Pro: It’s a very simple magic system for the user. With a bit of practice, a mistborn can use steel and iron to bounce around like spiderman; use pewter to fight like a musclebound ninja; use tin to see better than a cat and taste poisons in food; use brass to manipulate anyone they meet.

Con: It’s not the most versatile of magic systems. A mistborn is rather superheroic, or like a hero from an anime, rather than a wizard. You won’t be throwing fire and lightning, or enchanting magic swords, though with steel you can shoot coins like bullets. You’re also dependent of keeping an array of metals in your system, some of which can be toxic if not burned away regularly.

Harry Potter – Being a Wizard

J.K. Rowling’s masterwork doesn’t call its magic system by any name. Magic is too common and ingrained into the wizard population for them to consider it anything other than “magic.” Wizards work magic, and its ways are innumerable and unfathomable. Even the greatest of wizards always have more that they seek to learn and understand, and much of the magic that wizards use is poorly understood. Though generally of the “chant and gesture” form of wizardry, there are also considerations of bloodline, wand, and the combination of wand and wizard that play into the effects of spells.

For the wizard of the Harry Potter universe, there is no such thing as impossible. This can be a double-edged sword, because improbably side effects seem just as likely to be a detriment than a help. A mispronounced spell can remove a bone instead of mending it. A faulty wand can explode in the wielder’s face.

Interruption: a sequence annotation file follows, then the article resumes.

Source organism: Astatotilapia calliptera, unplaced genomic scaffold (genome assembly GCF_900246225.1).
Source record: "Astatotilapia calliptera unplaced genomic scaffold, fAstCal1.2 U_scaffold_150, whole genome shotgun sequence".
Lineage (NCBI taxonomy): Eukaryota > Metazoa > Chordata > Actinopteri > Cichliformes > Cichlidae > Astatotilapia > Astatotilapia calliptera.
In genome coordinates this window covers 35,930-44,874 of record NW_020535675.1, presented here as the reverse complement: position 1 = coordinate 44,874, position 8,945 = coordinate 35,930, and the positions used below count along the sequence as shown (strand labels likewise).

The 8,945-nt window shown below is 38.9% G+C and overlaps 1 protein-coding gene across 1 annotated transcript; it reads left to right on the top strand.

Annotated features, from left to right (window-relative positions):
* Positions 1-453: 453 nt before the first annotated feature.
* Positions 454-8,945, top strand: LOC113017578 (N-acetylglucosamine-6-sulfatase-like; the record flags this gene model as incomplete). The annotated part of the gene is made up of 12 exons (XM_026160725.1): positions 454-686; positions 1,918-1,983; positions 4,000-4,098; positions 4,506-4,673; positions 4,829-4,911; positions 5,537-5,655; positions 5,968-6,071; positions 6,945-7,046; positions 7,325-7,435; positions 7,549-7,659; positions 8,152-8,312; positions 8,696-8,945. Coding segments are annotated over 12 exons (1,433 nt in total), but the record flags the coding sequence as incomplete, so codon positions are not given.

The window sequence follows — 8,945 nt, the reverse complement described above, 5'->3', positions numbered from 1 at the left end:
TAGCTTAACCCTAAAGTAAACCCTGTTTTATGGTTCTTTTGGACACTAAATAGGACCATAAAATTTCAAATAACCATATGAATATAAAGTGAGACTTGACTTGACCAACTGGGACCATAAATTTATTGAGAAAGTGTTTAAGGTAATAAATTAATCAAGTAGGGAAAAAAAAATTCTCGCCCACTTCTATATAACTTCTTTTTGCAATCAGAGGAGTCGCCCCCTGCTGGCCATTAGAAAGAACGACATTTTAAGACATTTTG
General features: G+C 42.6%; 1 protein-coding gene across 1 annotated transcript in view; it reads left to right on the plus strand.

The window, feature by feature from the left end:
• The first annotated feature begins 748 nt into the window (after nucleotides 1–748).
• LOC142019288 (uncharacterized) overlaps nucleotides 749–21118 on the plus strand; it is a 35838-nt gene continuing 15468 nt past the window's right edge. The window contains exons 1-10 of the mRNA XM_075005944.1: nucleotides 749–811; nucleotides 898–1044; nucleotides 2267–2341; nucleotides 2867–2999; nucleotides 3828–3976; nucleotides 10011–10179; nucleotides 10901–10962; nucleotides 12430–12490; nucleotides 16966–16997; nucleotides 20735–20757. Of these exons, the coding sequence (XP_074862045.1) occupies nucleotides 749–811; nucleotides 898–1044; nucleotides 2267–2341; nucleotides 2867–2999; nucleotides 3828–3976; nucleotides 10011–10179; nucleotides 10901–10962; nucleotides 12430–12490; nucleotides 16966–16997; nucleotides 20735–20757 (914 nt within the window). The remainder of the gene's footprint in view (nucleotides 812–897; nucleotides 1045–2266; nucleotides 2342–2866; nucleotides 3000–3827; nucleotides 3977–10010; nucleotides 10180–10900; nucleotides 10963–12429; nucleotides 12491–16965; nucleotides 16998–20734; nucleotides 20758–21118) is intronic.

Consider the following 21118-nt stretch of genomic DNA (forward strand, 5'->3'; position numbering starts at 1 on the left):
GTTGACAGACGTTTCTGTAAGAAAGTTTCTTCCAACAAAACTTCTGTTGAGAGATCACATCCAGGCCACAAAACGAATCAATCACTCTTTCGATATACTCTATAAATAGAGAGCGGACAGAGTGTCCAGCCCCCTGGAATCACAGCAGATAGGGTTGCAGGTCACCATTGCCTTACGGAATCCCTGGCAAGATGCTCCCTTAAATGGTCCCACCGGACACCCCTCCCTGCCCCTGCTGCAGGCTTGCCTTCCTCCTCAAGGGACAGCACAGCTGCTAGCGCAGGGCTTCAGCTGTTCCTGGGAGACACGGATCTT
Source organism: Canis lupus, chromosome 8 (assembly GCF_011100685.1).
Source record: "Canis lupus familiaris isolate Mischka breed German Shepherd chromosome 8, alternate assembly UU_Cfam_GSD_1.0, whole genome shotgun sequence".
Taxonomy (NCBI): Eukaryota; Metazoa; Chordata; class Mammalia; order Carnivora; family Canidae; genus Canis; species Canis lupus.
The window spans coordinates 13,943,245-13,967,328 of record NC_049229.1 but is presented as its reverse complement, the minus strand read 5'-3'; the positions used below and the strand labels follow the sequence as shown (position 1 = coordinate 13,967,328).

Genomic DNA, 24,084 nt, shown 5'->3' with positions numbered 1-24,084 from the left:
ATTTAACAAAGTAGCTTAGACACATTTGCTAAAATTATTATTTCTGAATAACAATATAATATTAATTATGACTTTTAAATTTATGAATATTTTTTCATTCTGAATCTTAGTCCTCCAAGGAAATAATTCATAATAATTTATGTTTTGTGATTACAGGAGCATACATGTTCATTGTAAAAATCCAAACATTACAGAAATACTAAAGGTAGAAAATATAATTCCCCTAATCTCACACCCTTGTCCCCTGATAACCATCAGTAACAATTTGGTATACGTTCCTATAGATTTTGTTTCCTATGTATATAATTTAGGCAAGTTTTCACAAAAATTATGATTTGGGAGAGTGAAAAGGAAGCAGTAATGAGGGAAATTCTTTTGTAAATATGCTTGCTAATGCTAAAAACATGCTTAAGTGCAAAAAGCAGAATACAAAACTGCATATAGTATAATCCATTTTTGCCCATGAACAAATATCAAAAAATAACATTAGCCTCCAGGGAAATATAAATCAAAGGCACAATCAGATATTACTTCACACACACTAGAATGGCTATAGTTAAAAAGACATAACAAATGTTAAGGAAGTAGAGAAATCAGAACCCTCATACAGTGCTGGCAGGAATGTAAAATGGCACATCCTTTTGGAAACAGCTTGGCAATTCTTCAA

Pro: Infinite wonder. There is always something new to discover, some ancient misunderstood magic to puzzle out. As long as you live, you will never gain complete mastery over magic, always finding some new challenge to strive for. You will have the power to teleport (“apparate“), levitate objects, mend broken crockery, and see into the past and future. If you can imagine it, there is probably some way to do it with magic.

Con: The odds of things going awry are horrific. You’re reliant on a wand for much of your power.

My Answer

Allomancy seems too simplistic, not as a magic system, but as a wizard system. If I want to be a wizard, I want to do wizardly things. Naming and Sympathy are pseudoscientific, but both fraught with hazards that seem to outweigh their benefits. As random and haphazard as the magic of the Potterverse may be, I think it would still be the most fun and useful of the three for daily use, and several of the practitioners are even sane. I’m going to go with the Potters on this one.

This Post Has One Comment
  1. The weaves of Saidin and Saidar, male and female complements of the One Power in the Wheel of Time are tempting. As with Potter magic, almost power imaginable can be woven from the elements of earth, fire, water, air, and spirit.